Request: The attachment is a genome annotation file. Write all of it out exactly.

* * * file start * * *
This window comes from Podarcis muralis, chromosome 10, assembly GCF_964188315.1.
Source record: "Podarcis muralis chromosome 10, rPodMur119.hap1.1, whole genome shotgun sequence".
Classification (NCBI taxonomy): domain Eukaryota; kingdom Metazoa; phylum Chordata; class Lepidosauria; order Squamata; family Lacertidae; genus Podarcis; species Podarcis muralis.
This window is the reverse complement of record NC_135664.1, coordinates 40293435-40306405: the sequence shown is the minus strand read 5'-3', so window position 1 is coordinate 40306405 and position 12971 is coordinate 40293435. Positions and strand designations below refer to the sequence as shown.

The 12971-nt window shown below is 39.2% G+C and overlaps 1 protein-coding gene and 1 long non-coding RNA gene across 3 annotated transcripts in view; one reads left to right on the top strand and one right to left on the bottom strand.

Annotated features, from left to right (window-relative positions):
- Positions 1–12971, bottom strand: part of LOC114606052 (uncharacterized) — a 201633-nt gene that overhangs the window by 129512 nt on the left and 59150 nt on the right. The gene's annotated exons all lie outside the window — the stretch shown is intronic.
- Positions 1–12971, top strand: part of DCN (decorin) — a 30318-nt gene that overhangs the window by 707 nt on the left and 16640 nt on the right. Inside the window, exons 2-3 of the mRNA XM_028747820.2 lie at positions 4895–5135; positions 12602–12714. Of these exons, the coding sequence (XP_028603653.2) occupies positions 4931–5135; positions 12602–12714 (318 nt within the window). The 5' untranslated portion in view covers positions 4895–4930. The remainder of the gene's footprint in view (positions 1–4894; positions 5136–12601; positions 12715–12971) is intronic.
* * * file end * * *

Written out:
This window comes from Podarcis muralis, chromosome 10, assembly GCF_964188315.1.
Source record: "Podarcis muralis chromosome 10, rPodMur119.hap1.1, whole genome shotgun sequence".
Classification (NCBI taxonomy): domain Eukaryota; kingdom Metazoa; phylum Chordata; class Lepidosauria; order Squamata; family Lacertidae; genus Podarcis; species Podarcis muralis.
This window is the reverse complement of record NC_135664.1, coordinates 40293435-40306405: the sequence shown is the minus strand read 5'-3', so window position 1 is coordinate 40306405 and position 12971 is coordinate 40293435. Positions and strand designations below refer to the sequence as shown.

The 12971-nt window shown below is 39.2% G+C and overlaps 1 protein-coding gene and 1 long non-coding RNA gene across 3 annotated transcripts in view; one reads left to right on the top strand and one right to left on the bottom strand.

Annotated features, from left to right (window-relative positions):
- Positions 1–12971, bottom strand: part of LOC114606052 (uncharacterized) — a 201633-nt gene that overhangs the window by 129512 nt on the left and 59150 nt on the right. The gene's annotated exons all lie outside the window — the stretch shown is intronic.
- Positions 1–12971, top strand: part of DCN (decorin) — a 30318-nt gene that overhangs the window by 707 nt on the left and 16640 nt on the right. Inside the window, exons 2-3 of the mRNA XM_028747820.2 lie at positions 4895–5135; positions 12602–12714. Of these exons, the coding sequence (XP_028603653.2) occupies positions 4931–5135; positions 12602–12714 (318 nt within the window). The 5' untranslated portion in view covers positions 4895–4930. The remainder of the gene's footprint in view (positions 1–4894; positions 5136–12601; positions 12715–12971) is intronic.